pecaspers: a Blog in transition

October 12, 2013

Competing Desires

Earlier today my three year old son Peter threw an epic fit that made me a little later to a meeting to which I was headed. Even after I left, in part because I left, the tantrum train kept rolling right along for a while longer.

Why was Peter having a grade-A melt down? It was because he doesn’t have a steam roller, obviously.

That’s not quite right. It was because he has a monster truck instead of a steam roller.

I can see this isn’t making sense to you. Some background is in order.

Peter is a big Bob the Builder fan. Bob has a team of anthropomorphic construction equipment; one of whom is a steam roller named Rolly. Peter has a wide assortment of construction equipment toys. It doesn’t matter to him that only a couple of them are actually Bob the Builder toys, any kind of machine featured on the show is called by that character’s name. Peter doesn’t have a Rolly, nor does he have a suitable stand-in.

For his recent birthday, Peter got some “monies.” Yesterday, Peter and Mommy pulled a dollar and change (got to learn about taxes early) out of Peter’s froggy bank with the expressed purpose of buying a steam roller from Dollar Tree. However, Peter decided in Dollar Tree that he wanted a monster truck instead.

Peter wanted a Rolly, but he bought a monster truck instead by his own free choice.

Back to today’s fit. “I want a Rolly!”
“Peter, you don’t have a Rolly. You bought the monster truck, remember?”
“I don’t want that monster truck! I want a Rolly!”
And so on.

There’s a sermon illustration in there somewhere.

He had a desire for a good thing. He had the resources to achieve his desire. Yet because he wasn’t focused, he ended up with something other than his primary desire, and he regretted that decision when the weight of that first desire settled back in.

There’s all sorts of things this little tale might illustrate.

In this moment, the best tie in that comes to mind is to Colossians 3. Paul tells us to set our minds on Christ and his Kingdom rather than on this world, our flesh, and our struggles with each.

He leads off with a conditional statement: “If … you have been raised with Christ.” Have you? If you have, then we are to put to death what is dead and live the life which Christ raised us into. Go read Colossians 3 (especially 1-17), it’s right there in the Scriptures. You were dead, you died to death in Christ, you are now alive to live in Christ…if you have, in fact, been raised with Him.

Peter should have looked at that monster truck and declared it dead, not worth his time, attention, or resources. He should have focused on what would bring him more “joy” (to misuse the term for effect) later. He should have stood firm on his desire to bring his collection of construction equipment to completion. He chose what looked shiny and fun in the moment instead, and he suffered great emotional turmoil for it later, and he still had no Rolly in spite of all his screaming and crying.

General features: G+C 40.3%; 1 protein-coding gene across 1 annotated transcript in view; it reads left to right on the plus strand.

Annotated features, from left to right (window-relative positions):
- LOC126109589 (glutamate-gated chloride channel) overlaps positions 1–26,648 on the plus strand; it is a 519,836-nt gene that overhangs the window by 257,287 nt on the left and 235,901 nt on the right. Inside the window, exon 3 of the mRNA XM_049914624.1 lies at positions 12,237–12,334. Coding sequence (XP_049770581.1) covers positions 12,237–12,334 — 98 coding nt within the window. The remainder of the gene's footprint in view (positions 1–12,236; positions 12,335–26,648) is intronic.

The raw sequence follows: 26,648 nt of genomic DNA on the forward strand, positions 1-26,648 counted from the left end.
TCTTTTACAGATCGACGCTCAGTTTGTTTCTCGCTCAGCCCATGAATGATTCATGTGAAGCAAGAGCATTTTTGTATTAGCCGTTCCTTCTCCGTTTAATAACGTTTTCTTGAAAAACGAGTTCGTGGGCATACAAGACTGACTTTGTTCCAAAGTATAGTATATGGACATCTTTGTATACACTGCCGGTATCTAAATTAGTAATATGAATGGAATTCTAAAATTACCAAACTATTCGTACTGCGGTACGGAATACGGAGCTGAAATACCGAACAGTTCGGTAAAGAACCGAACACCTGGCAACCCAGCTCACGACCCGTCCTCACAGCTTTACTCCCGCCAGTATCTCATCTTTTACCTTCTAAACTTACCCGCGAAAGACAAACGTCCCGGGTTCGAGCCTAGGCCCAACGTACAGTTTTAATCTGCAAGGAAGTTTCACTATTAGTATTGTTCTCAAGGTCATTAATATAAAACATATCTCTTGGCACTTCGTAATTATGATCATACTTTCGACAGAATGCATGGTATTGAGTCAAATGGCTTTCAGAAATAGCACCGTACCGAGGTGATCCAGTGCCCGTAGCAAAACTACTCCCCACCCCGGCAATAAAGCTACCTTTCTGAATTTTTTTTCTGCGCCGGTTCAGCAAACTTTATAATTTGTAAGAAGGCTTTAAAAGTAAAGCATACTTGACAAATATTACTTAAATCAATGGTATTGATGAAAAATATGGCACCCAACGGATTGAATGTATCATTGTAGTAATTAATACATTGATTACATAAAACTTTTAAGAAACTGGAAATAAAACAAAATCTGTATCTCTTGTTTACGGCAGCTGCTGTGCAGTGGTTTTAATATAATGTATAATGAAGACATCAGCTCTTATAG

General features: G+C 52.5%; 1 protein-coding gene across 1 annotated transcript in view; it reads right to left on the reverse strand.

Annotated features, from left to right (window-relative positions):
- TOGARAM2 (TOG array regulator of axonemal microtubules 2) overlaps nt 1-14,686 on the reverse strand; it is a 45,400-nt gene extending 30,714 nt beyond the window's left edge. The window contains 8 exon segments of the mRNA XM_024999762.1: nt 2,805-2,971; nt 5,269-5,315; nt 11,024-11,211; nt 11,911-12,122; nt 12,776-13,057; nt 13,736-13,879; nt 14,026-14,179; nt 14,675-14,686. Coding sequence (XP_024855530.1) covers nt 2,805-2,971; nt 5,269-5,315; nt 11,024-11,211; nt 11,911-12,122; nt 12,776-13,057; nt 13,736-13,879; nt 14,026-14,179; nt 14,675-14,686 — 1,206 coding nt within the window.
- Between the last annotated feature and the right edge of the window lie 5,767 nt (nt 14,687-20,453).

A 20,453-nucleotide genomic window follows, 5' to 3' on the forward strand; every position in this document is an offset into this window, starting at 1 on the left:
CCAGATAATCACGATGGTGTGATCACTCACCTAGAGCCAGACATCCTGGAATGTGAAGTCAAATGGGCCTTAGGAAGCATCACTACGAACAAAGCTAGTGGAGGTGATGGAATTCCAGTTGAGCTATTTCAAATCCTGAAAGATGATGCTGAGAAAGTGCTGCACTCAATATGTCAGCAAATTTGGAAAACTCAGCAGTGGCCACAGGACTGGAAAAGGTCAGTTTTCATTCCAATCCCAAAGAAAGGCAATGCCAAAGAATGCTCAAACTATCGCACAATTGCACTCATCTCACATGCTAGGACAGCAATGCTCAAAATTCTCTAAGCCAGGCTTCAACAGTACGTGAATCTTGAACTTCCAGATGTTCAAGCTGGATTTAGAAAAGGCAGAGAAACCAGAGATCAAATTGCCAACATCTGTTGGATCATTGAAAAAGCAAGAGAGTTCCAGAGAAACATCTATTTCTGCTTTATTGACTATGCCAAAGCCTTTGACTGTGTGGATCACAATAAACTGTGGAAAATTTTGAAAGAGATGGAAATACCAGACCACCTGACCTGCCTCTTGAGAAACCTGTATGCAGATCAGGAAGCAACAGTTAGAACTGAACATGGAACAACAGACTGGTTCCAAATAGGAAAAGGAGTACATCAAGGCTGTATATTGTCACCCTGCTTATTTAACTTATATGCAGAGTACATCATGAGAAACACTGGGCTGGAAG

Where are you caving in to earthly desires rather than staying focused on Christ and those things that will lead you to greater spiritual maturity, to fuller obedience to His will, and to greater experience of His blessings–whatever form they may take?

To be honest, a number of things come to my mind in my life. Will you be honest, too?

[Truth in all things: The end of this post was written weeks after the beginning of it. Peter does have a steam roller now. He also chose not to get a certain toy from another show the other day so that he could look for one that was the same character but had more moving parts. Growth is possible.]

August 21, 2013

Old Habits Die Hard

I just got back to my house after being away for a couple of nights. I checked the mail, turned the air conditioner back down, and eyeballed my garden. You know, the usual things.

Then something strange happened. This sense that I needed to check the answering machine hit me. (Pause for effect.) We don’t have an answering machine. We don’t even have a landline telephone. We haven’t had one for years. I might be wrong about this, but I’m pretty sure we’ve never had one in this house. Nevertheless from somewhere in my past, there is still some connection in my brain that says I’m supposed to check the answering machine when I get home after being away.

There’s a sermon illustration in there somewhere.

Without trying to exhaustively cite passages of Scripture, this is the kind of thing Paul and other New Testament writers are talking about when they instruct us to live according to who we are now in Christ and not live according to our old life of slavery to sin. In Colossians 3, Paul talks about putting off the old man and putting on Christ. John talks in his fisrt and second letters about walking in light and not in darkness. James has a few things to say about our works displaying our living faith. I’m sure there are many other examples.

Now, it’s not sin for me to feel like I need to check an answering machine I don’t have. Come on, this is an illustration. I had a pattern in my life. There was a time when checking the answering machine is something I did daily, even multiple times daily. And then my life changed; we got rid of the landline and the answering machine obviously went away as well. It would be very strange to keep an answering machine without a phone line and stranger still to check it. Checking the answering machine is just not part of my new life. The very thing that makes an answering machine useful, a phone line, is no longer a functioning reality in my home.

That’s how it ought to be for Christians and their sin. God in His goodness came to live and die and rise again so that we could be counted dead to sin and alive to God in Christ. Because we have been cut off from sin and sin from us, then we ought to no longer live as though our slavery to sin were still a functioning reality. We should live freely out of the new creation Christ has brought about in us.

Old habits die hard. We spent years living according to our slave-master Sin’s wishes. We did what sin told us to do, and we enjoyed it a large amount of the time. Yes, we have been changed. Yes, our nature is new and our standing before God is established as righteous. However, we still carry the memories, personality, preferences, etc. that we’ve been developing in our life of sin.